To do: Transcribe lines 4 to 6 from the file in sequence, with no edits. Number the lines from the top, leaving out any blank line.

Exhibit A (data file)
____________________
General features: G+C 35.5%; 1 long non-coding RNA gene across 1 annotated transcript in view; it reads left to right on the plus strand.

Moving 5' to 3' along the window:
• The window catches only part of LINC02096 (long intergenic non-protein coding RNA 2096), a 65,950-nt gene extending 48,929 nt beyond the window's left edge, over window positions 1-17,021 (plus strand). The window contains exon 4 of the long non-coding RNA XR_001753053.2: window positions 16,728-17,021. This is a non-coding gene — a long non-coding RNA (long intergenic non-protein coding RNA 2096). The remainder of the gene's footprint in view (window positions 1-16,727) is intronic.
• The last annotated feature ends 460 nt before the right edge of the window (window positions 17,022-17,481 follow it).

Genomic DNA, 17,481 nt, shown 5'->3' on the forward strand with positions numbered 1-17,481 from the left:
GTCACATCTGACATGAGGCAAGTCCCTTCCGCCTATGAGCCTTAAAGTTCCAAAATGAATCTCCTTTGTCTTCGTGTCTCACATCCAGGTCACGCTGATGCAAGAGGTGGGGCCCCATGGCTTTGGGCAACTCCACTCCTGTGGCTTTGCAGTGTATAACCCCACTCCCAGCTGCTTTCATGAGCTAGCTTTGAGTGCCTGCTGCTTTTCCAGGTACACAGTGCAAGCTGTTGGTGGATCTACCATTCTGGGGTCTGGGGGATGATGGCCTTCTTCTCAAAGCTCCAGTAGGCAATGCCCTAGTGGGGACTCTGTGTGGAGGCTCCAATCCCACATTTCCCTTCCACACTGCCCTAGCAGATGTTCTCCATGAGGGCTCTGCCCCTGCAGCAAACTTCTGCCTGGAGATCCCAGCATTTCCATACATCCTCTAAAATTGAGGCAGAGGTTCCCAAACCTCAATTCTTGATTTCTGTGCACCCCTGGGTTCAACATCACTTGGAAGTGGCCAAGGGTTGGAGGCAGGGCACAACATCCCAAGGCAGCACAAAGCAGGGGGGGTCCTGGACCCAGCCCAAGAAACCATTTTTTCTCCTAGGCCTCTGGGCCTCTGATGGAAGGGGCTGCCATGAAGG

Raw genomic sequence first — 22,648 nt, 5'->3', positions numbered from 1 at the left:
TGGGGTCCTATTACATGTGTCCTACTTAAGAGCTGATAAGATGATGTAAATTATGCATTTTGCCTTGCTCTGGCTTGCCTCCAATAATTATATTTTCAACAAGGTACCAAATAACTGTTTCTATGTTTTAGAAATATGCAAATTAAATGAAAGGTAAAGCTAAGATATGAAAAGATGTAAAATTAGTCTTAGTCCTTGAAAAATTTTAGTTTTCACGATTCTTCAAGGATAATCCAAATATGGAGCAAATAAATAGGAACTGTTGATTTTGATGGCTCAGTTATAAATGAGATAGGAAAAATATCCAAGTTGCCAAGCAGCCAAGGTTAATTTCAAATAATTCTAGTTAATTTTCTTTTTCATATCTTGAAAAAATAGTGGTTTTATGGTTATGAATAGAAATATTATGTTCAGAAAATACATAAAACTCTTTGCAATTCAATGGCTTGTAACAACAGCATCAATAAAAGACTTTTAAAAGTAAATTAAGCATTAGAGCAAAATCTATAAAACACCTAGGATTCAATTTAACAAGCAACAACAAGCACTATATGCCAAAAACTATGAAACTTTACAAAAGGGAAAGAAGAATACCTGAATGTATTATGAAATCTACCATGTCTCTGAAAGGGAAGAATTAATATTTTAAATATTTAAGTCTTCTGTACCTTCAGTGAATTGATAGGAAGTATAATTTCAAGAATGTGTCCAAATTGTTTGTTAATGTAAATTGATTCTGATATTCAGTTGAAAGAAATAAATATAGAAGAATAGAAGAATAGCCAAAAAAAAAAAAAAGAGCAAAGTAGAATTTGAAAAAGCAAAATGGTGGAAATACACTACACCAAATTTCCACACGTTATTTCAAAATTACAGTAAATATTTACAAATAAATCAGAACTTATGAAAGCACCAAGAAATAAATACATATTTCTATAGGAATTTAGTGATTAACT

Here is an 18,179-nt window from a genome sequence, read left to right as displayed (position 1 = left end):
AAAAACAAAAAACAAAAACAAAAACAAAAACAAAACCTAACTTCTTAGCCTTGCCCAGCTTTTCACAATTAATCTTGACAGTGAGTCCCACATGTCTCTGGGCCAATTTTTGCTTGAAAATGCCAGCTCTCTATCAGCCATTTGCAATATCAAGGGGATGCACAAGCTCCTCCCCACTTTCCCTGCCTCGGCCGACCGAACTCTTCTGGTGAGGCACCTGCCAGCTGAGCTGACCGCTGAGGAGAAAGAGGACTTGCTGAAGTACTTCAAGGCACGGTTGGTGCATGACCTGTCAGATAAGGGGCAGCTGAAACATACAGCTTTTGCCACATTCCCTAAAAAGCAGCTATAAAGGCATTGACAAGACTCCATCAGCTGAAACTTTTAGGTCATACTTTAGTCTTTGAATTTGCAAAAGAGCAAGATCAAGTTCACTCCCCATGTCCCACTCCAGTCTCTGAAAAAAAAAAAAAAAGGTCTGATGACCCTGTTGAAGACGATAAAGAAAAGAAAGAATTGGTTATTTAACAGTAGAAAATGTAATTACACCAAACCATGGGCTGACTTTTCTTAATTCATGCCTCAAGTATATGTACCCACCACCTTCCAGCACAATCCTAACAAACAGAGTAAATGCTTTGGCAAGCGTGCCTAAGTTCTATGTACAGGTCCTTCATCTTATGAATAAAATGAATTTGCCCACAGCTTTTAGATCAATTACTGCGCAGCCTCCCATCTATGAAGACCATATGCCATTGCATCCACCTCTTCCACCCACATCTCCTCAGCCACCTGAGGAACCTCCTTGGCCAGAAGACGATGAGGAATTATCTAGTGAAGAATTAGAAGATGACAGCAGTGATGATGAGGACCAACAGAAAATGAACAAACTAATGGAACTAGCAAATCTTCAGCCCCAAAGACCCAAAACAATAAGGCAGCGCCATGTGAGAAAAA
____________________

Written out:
• The last annotated feature ends 460 nt before the right edge of the window (window positions 17,022-17,481 follow it).

Genomic DNA, 17,481 nt, shown 5'->3' on the forward strand with positions numbered 1-17,481 from the left:
GTCACATCTGACATGAGGCAAGTCCCTTCCGCCTATGAGCCTTAAAGTTCCAAAATGAATCTCCTTTGTCTTCGTGTCTCACATCCAGGTCACGCTGATGCAAGAGGTGGGGCCCCATGGCTTTGGGCAACTCCACTCCTGTGGCTTTGCAGTGTATAACCCCACTCCCAGCTGCTTTCATGAGCTAGCTTTGAGTGCCTGCTGCTTTTCCAGGTACACAGTGCAAGCTGTTGGTGGATCTACCATTCTGGGGTCTGGGGGATGATGGCCTTCTTCTCAAAGCTCCAGTAGGCAATGCCCTAGTGGGGACTCTGTGTGGAGGCTCCAATCCCACATTTCCCTTCCACACTGCCCTAGCAGATGTTCTCCATGAGGGCTCTGCCCCTGCAGCAAACTTCTGCCTGGAGATCCCAGCATTTCCATACATCCTCTAAAATTGAGGCAGAGGTTCCCAAACCTCAATTCTTGATTTCTGTGCACCCCTGGGTTCAACATCACTTGGAAGTGGCCAAGGGTTGGAGGCAGGGCACAACATCCCAAGGCAGCACAAAGCAGGGGGGGTCCTGGACCCAGCCCAAGAAACCATTTTTTCTCCTAGGCCTCTGGGCCTCTGATGGAAGGGGCTGCCATGAAGG